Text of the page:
Have you ever stopped and wondered why your friend who lives across the street receives tons of zero interest balance transfer credit card offers in the mail and meanwhile- you don’t? Card issuers evaluate potential cardholders based upon their credit history, before deciding what deals to dole out.
Know The Score
Lenders look to an individual’s credit score as an indication of their “creditworthiness,” or, in other words, the ability a person has demonstrated to borrow money, pay it back on time and behave in an overall financially responsible manner.
A FICO score ranges anywhere between 350 and 850, and the higher your number, the better off you are. While your credit report won’t reveal your actual credit score per se, it will provide enough information for you to make as educated guess as to where you rank and whether or not a lender might consider you to be a good credit risk.
If you feel the need to know your actual number, you can go online and purchase a peek at your score. However, just be aware that this might not be the exact same number a credit card company looks at when deciding what card to avail you of at what interest rate.
As of July 21, if you have a credit card application declined or are denied an auto loan; you are entitled to a free copy of your FICO credit score under a provision of the Dodd-Frank financial reform law.
Study Your Report
Consumers are allowed one free print out of their credit report per year. Monitoring your credit report is important whether or not you plan on applying for a new credit card. When you get your report, don’t just glance it over and file it away, make certain you really read through it and do the following:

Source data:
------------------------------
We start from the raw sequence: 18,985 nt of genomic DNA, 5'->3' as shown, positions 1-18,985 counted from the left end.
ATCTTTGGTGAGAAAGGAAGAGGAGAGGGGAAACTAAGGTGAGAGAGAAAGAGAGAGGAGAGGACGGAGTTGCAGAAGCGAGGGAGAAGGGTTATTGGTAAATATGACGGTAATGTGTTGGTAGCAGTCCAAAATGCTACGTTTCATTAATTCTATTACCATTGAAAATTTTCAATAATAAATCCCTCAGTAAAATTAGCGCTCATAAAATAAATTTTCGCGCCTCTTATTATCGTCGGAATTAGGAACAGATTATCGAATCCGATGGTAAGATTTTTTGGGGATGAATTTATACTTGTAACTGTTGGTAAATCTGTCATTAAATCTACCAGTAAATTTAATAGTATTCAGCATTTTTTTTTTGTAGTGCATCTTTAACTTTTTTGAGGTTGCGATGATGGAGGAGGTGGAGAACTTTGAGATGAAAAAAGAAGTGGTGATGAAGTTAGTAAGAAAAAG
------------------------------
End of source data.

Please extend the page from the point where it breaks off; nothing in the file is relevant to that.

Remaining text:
Analyze payment patterns
Have you been making your payments on time? Have you missed one or two here and there? A consistent history of paying your bills on time is the biggest contributing factor towards a high credit score.
Tally Up Inquiries
Every time an inquiry is made as to your credit score, your number suffers a bit in the short term. Inquiries made by banks, such as when you apply for a credit card, are considered “hard” inquiries and will affect your score. Consumer inquiries, like if you were to purchase a copy of your credit score online, are considered “soft” inquiries and don’t reflect negatively upon your number.
Check for Mistakes
Always carefully comb through your report, keeping any eye out for errors. If you notice something suspicious, start making calls to have the mistake fixed and the erroneous blight removed from your credit report ASAP.
Keep abreast of your personal financial business. While simply knowing that your credit report has some not-so-good stuff on it won’t fix the damage that has already been done, making improvements based upon what you learned will go a long way toward increasing your future creditworthiness and availing you of the top credit cards banks have to offer.